So first up we tasted the various kinds of honey for sale. My favourite was the honey made from bees that had pollinated flowers. That was until the lady behind the counter gave me a cup full of cottage cheese with walnut honey. The walnut honey was absolutely fantastic with the cottage cheese. We ate the cottage cheese and honey with a bit of the bread. I then had a piece of the chuckhela (not too sweet and very nutty) and called it good. We had to pace ourselves as it was going to be a long day.

We then grabbed a cab and went across the bridge to the very untouristy Deserter’s Market aptly named because when Georgians left (i.e. deserted) the Russian army in the 1920s, they sold their weapons in the bazaar located there and the name stuck.

The only remains of the orignal Deserters Market

Now the Deserter’s Market used to be located in a gorgeous brick building. Unfortunately, in 2007 the government demolished the building and erected an ugly new modern building in which they now charge vendors’ rent (and before there was no rent). As a result, most vendors have abandoned the market and simply sell their goods outside the market along the sidewalks and parking lots or in the adjacent Central Bazaar.

So first up for us was a visit to a couple of the vendors out on the sidewalks where I was able to smell the various kinds of herbs and seasonings used in Georgian cooking. One of the most popular herbs seems to be tarragon. They even put tarragon in their lemonade (and it is actually quite good).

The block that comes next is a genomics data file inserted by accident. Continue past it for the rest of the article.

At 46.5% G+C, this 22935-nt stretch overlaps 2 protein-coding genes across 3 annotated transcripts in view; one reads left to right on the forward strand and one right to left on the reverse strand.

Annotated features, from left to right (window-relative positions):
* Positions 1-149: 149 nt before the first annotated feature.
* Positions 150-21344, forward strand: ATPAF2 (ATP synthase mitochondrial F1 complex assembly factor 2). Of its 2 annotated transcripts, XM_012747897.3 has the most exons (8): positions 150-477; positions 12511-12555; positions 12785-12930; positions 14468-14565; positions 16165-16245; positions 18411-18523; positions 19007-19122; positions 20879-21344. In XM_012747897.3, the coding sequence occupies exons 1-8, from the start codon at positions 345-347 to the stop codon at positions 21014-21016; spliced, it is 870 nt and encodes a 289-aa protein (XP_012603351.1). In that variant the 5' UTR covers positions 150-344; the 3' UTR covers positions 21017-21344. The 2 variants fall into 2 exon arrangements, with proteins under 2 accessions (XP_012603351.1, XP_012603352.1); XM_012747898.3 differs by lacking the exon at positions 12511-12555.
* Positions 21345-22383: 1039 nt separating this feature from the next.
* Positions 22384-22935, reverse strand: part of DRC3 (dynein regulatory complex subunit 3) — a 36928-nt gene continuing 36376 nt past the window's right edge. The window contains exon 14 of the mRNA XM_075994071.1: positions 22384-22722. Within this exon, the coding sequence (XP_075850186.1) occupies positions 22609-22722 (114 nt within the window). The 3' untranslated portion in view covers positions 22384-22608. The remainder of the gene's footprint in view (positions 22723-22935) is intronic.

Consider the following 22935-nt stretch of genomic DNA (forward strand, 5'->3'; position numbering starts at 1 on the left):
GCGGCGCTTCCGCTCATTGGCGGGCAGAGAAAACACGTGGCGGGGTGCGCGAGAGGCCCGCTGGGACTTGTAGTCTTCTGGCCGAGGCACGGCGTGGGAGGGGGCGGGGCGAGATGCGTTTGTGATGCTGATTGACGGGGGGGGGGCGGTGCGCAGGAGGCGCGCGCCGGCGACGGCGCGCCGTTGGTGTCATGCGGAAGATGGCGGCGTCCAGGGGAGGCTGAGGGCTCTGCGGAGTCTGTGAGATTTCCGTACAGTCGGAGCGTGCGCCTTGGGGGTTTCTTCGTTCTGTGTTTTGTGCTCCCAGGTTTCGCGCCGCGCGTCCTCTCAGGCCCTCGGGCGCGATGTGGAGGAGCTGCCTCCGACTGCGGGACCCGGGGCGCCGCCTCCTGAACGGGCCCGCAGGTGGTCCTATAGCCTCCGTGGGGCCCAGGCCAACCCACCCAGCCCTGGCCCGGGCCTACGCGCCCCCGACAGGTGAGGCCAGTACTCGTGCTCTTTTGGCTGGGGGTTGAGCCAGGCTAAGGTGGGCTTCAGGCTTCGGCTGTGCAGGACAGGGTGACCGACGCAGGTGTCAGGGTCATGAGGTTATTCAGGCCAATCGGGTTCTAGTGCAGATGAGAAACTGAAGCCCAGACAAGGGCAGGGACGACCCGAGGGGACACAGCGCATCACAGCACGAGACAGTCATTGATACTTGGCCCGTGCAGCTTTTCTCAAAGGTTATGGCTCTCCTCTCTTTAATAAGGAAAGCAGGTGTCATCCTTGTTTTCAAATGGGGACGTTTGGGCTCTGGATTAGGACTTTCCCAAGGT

The herb seller
The produce man (the red fruit is Dogwood fruit)

After taking in the various herbs, we moved on to the produce section where I was able to taste a very juicy pear, dogwood fruit (little red berries that are VERY sour) and a marvelous, juicy plum. The vendor was very nice, and I am certain he would have kept giving me samples as long as I stood there. He was very proud of his produce. At this point, Kristo bought some pink tomatoes that she said we would eat later.

Matsoni (in the little cups)

We then moved on to the matsoni (yogurt) vendor who gave us each a large glass of fresh Georgian matsoni. Delicious. Now matsoni is a big deal in Georgia. Everyone eats matsoni. In fact, to this day they have matsoni vendors who come around to neighborhoods and deliver matsoni fresh daily. Folks leave their jug on the doorstep and the matsoni vendor replaces the empty jug with a full jug. This happens all over the country.

After the matsoni break, we walked up the stairs into the new market building where vendors selling imported produce are about the only folks inhabiting the building. Apparently, the vendors sell fruit and veggies to some restaurants and shops who want to buy on the cheap and want to buy produce that will last. In other words, this produce from China and Turkey has been sprayed with pesticides and is not organic. Kristo informed me that most older folks would never buy this sort of produce, but younger people like the convenience of local shops so don’t seem to be as discerning. I found this ironic since the reverse trend seems to be happening back home with so many younger people looking to organic farms and Farmer’s Markets to buy their produce.